Our main direct experience of the Share Market is of purchasing a few Telstra Shares when the company was floated on the stock exchange; the benefit of working for the corporation at the time. Beyond this we did purchase some short-lived shares in a company that built a cross-river tunnel in Brisbane, unfortunately, they went bust very quickly – that truly was a gamble and it obviously didn’t pay off.

Our other major experience with the Share Market was the purchase of some Managed Funds. We started with an initial $2000 deposit and added another $200 every month for a number of years; this was when both of us were working. The investment was set up primarily as a safety net in case anything went wrong with the properties or to cover key expenses. It was just as well we had this to fall back on as the Global Financial Crisis (GFC) hit us around the same time our kids suddenly became more expensive; forget the cost of buying baby gear, late teen years are definitely the winning years for sending parents broke. The managed funds allowed us to weather the GFC without having to sell any of our properties during the downturn, I used the last of this fund to purchase the services of a business mentor for a year; I’ll talk about that in a minute. Needless to say I think that having some sort of backup finance like this is a good idea, at least it was for us.

Property investment

As I noted earlier, property investment was our primary investment strategy. However, as they say, the devil is in the detail.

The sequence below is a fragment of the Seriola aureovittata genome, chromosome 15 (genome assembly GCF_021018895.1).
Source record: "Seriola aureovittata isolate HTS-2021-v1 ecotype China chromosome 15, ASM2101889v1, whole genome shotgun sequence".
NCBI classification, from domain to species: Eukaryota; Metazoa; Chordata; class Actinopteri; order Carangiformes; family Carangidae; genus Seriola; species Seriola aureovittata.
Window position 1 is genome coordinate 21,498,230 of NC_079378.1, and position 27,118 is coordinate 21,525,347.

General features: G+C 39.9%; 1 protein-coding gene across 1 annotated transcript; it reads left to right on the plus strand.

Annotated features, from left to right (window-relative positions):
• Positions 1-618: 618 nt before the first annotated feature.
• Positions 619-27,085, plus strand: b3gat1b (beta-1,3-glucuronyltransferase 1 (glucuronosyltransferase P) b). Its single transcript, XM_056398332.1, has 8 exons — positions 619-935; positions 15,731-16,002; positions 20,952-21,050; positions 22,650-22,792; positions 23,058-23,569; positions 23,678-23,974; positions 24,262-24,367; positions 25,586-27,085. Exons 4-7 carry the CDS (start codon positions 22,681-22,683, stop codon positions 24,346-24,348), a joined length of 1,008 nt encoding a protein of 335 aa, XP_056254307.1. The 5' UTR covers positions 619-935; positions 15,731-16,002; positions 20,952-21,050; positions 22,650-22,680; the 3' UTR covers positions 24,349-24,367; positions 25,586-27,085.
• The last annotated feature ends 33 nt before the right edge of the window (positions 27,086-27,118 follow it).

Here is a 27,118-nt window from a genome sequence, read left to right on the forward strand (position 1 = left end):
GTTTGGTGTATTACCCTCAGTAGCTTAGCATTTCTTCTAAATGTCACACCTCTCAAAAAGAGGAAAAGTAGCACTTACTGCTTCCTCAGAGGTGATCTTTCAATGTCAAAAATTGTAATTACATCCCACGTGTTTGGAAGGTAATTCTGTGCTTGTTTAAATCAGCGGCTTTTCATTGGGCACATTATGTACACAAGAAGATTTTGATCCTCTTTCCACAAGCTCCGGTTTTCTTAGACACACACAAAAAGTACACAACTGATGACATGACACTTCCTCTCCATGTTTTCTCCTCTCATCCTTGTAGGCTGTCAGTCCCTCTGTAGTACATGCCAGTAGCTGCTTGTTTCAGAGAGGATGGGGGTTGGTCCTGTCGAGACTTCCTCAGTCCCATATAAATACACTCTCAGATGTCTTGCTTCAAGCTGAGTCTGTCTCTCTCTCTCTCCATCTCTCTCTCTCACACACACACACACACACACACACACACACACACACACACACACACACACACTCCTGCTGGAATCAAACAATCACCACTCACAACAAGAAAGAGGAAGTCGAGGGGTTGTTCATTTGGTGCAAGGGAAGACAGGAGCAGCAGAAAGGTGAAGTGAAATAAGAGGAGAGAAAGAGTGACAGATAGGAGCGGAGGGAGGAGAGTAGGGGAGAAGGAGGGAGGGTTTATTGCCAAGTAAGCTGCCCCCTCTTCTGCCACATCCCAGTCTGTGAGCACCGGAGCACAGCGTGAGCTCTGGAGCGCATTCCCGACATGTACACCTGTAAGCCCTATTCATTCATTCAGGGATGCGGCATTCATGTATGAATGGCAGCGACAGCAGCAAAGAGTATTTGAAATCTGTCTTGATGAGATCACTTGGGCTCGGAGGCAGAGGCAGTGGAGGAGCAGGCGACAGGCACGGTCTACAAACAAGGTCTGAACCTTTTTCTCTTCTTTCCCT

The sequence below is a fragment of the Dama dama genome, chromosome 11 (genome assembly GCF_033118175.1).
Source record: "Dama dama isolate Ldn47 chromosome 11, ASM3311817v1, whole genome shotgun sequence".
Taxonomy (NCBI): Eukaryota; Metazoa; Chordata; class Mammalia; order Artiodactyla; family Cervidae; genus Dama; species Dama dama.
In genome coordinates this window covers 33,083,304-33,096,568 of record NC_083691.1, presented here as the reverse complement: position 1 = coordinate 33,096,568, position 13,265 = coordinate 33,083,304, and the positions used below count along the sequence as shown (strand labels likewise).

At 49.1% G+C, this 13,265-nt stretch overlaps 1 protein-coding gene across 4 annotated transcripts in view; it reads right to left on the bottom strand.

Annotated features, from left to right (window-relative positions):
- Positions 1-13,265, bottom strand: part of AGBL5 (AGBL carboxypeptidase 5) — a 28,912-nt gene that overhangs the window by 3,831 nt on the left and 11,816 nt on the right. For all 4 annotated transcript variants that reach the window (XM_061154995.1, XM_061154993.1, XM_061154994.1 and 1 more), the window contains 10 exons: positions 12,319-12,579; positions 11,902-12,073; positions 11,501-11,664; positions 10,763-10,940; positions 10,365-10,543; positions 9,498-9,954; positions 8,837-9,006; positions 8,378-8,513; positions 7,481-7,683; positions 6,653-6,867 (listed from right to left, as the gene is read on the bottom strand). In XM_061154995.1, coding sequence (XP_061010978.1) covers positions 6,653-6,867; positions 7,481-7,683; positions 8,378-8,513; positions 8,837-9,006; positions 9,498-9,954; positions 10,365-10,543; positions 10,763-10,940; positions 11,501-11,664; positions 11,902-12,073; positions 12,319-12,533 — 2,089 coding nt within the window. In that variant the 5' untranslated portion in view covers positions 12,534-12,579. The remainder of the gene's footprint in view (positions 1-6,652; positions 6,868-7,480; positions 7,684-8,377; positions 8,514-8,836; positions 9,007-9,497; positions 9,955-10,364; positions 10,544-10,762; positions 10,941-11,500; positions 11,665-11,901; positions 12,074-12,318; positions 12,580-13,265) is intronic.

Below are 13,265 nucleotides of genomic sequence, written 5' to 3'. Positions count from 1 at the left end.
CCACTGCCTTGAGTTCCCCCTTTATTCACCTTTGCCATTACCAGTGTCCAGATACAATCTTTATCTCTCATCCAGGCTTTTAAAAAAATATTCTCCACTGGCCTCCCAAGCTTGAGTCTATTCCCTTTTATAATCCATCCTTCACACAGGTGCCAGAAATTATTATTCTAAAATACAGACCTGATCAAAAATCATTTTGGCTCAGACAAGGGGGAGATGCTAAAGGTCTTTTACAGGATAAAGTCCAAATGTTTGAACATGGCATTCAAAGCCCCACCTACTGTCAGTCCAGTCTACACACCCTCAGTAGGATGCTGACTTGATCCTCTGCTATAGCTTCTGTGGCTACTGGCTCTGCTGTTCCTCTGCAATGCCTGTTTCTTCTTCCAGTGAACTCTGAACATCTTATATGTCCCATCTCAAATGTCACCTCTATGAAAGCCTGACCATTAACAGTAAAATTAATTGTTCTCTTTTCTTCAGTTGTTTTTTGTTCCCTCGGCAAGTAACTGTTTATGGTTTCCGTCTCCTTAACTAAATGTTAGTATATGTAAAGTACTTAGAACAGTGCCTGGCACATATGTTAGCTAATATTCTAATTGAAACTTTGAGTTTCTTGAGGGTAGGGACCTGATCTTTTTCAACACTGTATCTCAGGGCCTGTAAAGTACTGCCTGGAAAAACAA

Our initial investment strategy was to purchase and hold, low-maintenance brick, three bedroom, one bathroom properties. We managed to purchase three of these by 2004 along with our own home. All was going well until we found there were other property investment strategies and, unfortunately, we became a little like that kid in a candy store, wanting to try a bit of everything. We deviated from our initial investment strategy, for no other reason that the other stuff looked like it was more fun – if you are wondering how this turned out, let’s just say we’re thinking of returning to the original plan. On the up side though we did learn a lot about renovating and what tenants want, and not all of our choices have been bad.

You may want to consider some of these strategies for yourself, as they may be a better fit for the skills and the objectives you have.

  • Cosmetic renovation – think paint, carpet and gardens (I actually love this one, it appeals to my creative side, this is great for just increasing the rental returns of a house and combining with a long-term buy and hold strategy as well as a buy and sell or flipping strategy)
  • Structural renovation –removing or adding walls (Great for builders and those with a solid handyman background or for those with the time and skills to project manage)
  • Flipping – buying and selling in short period of time, is often combined with a renovation (Have never done this myself but know a number of people who have done so successfully, I just can never find the right place, at the right price)
  • Subdivision – in its simplest form taking one lot and dividing into two. (yep, been there done that, probably won’t do again. We actually did our research on this and purchased the right property, it didn’t hurt that the prices in the suburb rose as well. It’s a lot of work though so you want the rewards to be commensurate)